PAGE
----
An all-party MP group on occupational health recently reported there is an asbestos “time-bomb in our schools.”
Huge numbers of schools built in the three post-World War II decades are nearing their useful life-end. Asbestos was extensively used to fireproof and insulate buildings in this period. Almost all of the 14,000 schools built between 1945 and 1975 contain asbestos along with most refurbished in that time. More than 75% of schools contain asbestos.
Statistics show growing numbers of mesothelioma deaths with some 2,500 again projected this year. Mesothelioma is a fatal lung cancer almost exclusively caused by asbestos exposure. In 1980-85, 15 school teachers died from mesothelioma. By 2012, that yearly average had increased from 3 to 22. The Department for Education reported last year that “teaching professionals,” including teaching assistants, nursery nurses and school secretaries accounted for 224 of the mesothelioma deaths between 2003 and 2012. The figures did not include maintenance staff. Indeed, not only teachers are affected. The DfE’s report recognised that as children have longer to live, they are at greater risk of developing mesothelioma. More law suits are involving people claiming exposure to asbestos as pupils.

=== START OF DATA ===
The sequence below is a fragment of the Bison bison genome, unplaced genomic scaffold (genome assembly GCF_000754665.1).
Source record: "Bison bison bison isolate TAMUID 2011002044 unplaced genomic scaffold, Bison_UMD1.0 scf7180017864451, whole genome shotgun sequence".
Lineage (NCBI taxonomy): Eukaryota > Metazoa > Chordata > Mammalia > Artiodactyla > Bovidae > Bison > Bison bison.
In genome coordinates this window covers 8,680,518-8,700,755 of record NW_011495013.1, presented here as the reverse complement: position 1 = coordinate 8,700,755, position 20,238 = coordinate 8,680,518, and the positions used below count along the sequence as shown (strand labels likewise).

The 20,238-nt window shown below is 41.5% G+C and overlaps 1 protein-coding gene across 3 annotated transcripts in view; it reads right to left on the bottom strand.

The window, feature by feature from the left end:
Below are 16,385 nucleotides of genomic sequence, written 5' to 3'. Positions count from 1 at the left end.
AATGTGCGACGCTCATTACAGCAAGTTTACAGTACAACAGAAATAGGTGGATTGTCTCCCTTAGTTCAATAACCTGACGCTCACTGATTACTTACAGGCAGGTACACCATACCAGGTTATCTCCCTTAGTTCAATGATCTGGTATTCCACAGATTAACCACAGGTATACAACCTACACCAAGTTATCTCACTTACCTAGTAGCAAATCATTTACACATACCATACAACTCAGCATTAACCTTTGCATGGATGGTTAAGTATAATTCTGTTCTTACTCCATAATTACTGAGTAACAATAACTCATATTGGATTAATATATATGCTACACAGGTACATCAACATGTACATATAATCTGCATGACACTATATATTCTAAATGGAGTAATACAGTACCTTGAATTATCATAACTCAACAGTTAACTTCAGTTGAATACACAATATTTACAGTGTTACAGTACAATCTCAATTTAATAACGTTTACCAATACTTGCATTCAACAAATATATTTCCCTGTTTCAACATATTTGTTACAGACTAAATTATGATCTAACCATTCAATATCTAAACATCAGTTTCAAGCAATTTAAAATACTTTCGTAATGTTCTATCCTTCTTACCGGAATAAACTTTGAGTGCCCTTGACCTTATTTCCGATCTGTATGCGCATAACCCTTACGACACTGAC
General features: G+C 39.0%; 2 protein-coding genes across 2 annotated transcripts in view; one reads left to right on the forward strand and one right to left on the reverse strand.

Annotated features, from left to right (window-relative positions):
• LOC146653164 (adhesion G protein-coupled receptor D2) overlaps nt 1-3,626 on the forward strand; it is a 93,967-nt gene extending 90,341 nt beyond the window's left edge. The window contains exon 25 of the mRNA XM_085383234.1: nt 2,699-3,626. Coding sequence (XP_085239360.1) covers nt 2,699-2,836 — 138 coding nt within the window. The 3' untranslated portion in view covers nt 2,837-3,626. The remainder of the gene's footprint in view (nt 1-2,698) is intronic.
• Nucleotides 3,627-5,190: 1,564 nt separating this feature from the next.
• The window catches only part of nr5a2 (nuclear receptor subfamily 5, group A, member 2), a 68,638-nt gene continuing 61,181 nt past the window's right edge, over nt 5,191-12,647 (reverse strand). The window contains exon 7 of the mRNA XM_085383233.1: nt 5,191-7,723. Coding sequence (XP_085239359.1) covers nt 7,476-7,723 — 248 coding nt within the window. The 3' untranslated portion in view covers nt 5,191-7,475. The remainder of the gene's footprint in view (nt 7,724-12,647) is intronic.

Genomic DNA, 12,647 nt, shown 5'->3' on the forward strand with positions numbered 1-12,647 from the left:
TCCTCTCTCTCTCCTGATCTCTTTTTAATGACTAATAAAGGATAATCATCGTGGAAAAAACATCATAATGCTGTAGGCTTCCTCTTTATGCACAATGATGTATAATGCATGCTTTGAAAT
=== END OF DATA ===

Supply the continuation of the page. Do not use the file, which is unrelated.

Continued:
Increasingly tired premises and widespread use of asbestos pose a huge challenge to the local authorities, governors and trustees responsible for school maintenance and repair. By law they have a specific “duty to manage asbestos” when maintaining or repairing buildings, under the Control of Asbestos Regulations 2012. However, it seems many do not understand their role and responsibility in managing the fast ticking asbestos “time-bomb.”
Lack of Strategy
A 2010 study by the Asbestos Testing and Consultants Association, involving 12 schools, found not one fully complied with Health and Safety Executive guidance and only four adequately managed asbestos. A 2011 HSE initiative randomly looking at asbestos management in 164 schools outside local authority control found similar shortcomings. Twenty-eight were so far below acceptable standards that inspectors served 41 improvement notices.
Unfortunately, there are few studies and the full extent of the problem has yet to be revealed. Asbestos in schools campaigner, Michael Lees, believes even the DfE does not know how big the problem is as it has not asked. The department recently carried out an audit of the condition of school property but, as Lees says, “specifically excluded one of the most expensive items to maintain, refurbish or demolish a school – asbestos.”
Teaching unions have long criticised the lack of strategies dealing with asbestos in schools. Christine Blower, General Secretary of the National Union of Teachers, says the NUT has for many years found school asbestos management systems fall far short of expectations.
This begs the question as to whether your school is meeting the legal requirements and asbestos challenge…
Has a survey for asbestos material been carried out? Was it undertaken by an accredited organisation? Is it compliant with guidance or regulations? Has the survey been used to develop a site-specific written asbestos management plan? Have you appointed someone in charge of managing asbestos and what asbestos training do they have? Have you implemented a suitable risk management system?
Contact Ellis Whittam to learn how we might help your school manage to defuse its asbestos “time-bomb!”